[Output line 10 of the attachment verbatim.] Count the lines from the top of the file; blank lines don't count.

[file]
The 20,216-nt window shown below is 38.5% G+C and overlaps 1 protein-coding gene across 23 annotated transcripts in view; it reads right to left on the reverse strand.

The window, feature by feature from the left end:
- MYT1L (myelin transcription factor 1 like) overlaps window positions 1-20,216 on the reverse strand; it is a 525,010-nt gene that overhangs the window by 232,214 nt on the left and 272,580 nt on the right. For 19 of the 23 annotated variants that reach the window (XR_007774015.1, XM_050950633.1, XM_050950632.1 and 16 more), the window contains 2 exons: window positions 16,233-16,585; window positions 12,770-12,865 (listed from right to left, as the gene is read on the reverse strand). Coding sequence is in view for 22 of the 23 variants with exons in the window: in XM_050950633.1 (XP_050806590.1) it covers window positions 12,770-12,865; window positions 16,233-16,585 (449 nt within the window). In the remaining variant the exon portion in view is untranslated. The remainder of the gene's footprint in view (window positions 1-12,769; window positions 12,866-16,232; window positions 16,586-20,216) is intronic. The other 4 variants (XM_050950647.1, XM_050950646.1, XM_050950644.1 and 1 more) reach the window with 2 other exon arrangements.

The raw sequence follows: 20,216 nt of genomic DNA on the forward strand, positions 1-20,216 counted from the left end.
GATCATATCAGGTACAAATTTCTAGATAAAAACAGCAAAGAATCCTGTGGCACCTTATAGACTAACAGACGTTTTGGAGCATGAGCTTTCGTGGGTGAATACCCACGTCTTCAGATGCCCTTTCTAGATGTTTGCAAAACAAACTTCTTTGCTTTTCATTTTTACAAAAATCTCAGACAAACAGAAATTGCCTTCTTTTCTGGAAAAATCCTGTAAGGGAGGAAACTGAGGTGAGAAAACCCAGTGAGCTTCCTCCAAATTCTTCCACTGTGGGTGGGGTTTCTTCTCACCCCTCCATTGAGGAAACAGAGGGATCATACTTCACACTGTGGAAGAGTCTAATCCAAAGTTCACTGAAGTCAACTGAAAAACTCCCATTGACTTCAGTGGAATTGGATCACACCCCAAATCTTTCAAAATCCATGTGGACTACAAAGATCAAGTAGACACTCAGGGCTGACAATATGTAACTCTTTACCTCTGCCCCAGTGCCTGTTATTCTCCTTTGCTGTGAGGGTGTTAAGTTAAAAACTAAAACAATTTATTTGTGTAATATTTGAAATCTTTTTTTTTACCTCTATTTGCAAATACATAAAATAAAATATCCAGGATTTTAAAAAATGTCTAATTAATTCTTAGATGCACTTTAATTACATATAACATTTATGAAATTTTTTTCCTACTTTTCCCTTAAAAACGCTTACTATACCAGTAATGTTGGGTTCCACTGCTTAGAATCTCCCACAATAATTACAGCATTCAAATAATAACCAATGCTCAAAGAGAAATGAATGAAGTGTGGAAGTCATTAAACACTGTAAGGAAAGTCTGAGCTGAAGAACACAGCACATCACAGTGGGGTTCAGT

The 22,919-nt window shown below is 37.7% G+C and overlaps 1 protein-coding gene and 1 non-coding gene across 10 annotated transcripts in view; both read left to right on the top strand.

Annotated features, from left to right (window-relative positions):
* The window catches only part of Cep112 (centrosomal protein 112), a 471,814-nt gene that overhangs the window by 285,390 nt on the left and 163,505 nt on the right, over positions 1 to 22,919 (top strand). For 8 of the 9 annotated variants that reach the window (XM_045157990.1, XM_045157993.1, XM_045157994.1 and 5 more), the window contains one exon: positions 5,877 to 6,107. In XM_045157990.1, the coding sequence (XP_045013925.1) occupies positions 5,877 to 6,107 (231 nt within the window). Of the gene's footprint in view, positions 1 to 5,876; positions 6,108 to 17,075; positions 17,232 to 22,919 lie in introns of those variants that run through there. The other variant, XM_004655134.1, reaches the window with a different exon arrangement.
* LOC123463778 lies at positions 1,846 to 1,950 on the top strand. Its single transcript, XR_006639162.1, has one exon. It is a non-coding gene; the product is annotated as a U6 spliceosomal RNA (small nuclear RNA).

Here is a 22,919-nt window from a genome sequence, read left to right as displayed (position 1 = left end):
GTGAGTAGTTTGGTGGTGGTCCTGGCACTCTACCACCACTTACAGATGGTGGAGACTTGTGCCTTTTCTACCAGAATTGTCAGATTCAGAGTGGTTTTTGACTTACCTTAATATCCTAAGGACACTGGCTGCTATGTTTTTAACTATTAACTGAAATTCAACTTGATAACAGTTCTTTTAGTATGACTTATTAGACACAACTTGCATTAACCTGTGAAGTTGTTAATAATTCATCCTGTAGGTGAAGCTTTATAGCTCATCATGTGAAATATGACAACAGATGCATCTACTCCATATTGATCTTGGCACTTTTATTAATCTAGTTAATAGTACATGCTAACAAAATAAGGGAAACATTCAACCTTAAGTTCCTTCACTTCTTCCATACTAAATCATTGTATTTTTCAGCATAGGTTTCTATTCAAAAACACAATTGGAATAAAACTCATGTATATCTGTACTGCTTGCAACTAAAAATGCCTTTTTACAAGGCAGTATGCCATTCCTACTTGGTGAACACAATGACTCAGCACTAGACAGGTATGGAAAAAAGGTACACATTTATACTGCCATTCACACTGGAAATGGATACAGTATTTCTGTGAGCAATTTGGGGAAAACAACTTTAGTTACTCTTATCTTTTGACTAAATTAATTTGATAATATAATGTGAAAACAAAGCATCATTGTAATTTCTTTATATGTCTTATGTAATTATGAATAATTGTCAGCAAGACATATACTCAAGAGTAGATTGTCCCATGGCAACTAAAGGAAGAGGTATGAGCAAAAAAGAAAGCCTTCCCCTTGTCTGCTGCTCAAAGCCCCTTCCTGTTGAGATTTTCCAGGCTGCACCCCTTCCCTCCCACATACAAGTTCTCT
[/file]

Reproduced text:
Here is a 22,919-nt window from a genome sequence, read left to right as displayed (position 1 = left end):